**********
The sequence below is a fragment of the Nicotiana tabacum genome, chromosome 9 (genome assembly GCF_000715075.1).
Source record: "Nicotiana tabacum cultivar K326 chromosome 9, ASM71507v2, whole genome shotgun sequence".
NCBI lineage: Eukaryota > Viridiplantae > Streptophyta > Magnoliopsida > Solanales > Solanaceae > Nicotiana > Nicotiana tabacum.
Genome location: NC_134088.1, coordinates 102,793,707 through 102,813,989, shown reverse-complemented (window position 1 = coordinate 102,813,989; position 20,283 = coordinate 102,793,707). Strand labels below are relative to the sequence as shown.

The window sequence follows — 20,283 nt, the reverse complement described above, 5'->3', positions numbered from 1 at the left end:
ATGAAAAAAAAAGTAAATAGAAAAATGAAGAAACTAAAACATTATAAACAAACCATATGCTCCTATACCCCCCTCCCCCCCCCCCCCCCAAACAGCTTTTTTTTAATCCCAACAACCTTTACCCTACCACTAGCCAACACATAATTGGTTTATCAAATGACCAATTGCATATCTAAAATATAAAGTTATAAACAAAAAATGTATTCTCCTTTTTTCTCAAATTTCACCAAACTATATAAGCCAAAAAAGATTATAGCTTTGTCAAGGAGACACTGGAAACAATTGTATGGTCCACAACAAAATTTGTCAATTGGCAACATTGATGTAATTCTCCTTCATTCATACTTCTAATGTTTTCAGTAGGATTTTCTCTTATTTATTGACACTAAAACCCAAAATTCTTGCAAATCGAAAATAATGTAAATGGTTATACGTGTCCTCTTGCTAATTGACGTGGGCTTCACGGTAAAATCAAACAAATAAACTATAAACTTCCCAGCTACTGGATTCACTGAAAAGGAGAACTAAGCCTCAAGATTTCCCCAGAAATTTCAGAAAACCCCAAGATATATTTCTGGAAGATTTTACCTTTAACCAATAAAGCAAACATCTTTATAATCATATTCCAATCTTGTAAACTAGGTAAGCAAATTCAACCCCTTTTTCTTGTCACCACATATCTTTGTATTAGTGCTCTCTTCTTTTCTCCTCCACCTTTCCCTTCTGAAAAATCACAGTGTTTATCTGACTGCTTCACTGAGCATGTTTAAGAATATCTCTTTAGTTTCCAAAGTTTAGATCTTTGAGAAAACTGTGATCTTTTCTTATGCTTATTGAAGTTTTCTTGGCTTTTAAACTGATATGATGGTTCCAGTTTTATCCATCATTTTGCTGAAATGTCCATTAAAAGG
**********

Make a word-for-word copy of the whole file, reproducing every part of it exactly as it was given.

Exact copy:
The sequence below is a fragment of the Nicotiana tabacum genome, chromosome 9 (genome assembly GCF_000715075.1).
Source record: "Nicotiana tabacum cultivar K326 chromosome 9, ASM71507v2, whole genome shotgun sequence".
NCBI lineage: Eukaryota > Viridiplantae > Streptophyta > Magnoliopsida > Solanales > Solanaceae > Nicotiana > Nicotiana tabacum.
Genome location: NC_134088.1, coordinates 102,793,707 through 102,813,989, shown reverse-complemented (window position 1 = coordinate 102,813,989; position 20,283 = coordinate 102,793,707). Strand labels below are relative to the sequence as shown.

The window sequence follows — 20,283 nt, the reverse complement described above, 5'->3', positions numbered from 1 at the left end:
ATGAAAAAAAAAGTAAATAGAAAAATGAAGAAACTAAAACATTATAAACAAACCATATGCTCCTATACCCCCCTCCCCCCCCCCCCCCCAAACAGCTTTTTTTTAATCCCAACAACCTTTACCCTACCACTAGCCAACACATAATTGGTTTATCAAATGACCAATTGCATATCTAAAATATAAAGTTATAAACAAAAAATGTATTCTCCTTTTTTCTCAAATTTCACCAAACTATATAAGCCAAAAAAGATTATAGCTTTGTCAAGGAGACACTGGAAACAATTGTATGGTCCACAACAAAATTTGTCAATTGGCAACATTGATGTAATTCTCCTTCATTCATACTTCTAATGTTTTCAGTAGGATTTTCTCTTATTTATTGACACTAAAACCCAAAATTCTTGCAAATCGAAAATAATGTAAATGGTTATACGTGTCCTCTTGCTAATTGACGTGGGCTTCACGGTAAAATCAAACAAATAAACTATAAACTTCCCAGCTACTGGATTCACTGAAAAGGAGAACTAAGCCTCAAGATTTCCCCAGAAATTTCAGAAAACCCCAAGATATATTTCTGGAAGATTTTACCTTTAACCAATAAAGCAAACATCTTTATAATCATATTCCAATCTTGTAAACTAGGTAAGCAAATTCAACCCCTTTTTCTTGTCACCACATATCTTTGTATTAGTGCTCTCTTCTTTTCTCCTCCACCTTTCCCTTCTGAAAAATCACAGTGTTTATCTGACTGCTTCACTGAGCATGTTTAAGAATATCTCTTTAGTTTCCAAAGTTTAGATCTTTGAGAAAACTGTGATCTTTTCTTATGCTTATTGAAGTTTTCTTGGCTTTTAAACTGATATGATGGTTCCAGTTTTATCCATCATTTTGCTGAAATGTCCATTAAAAGG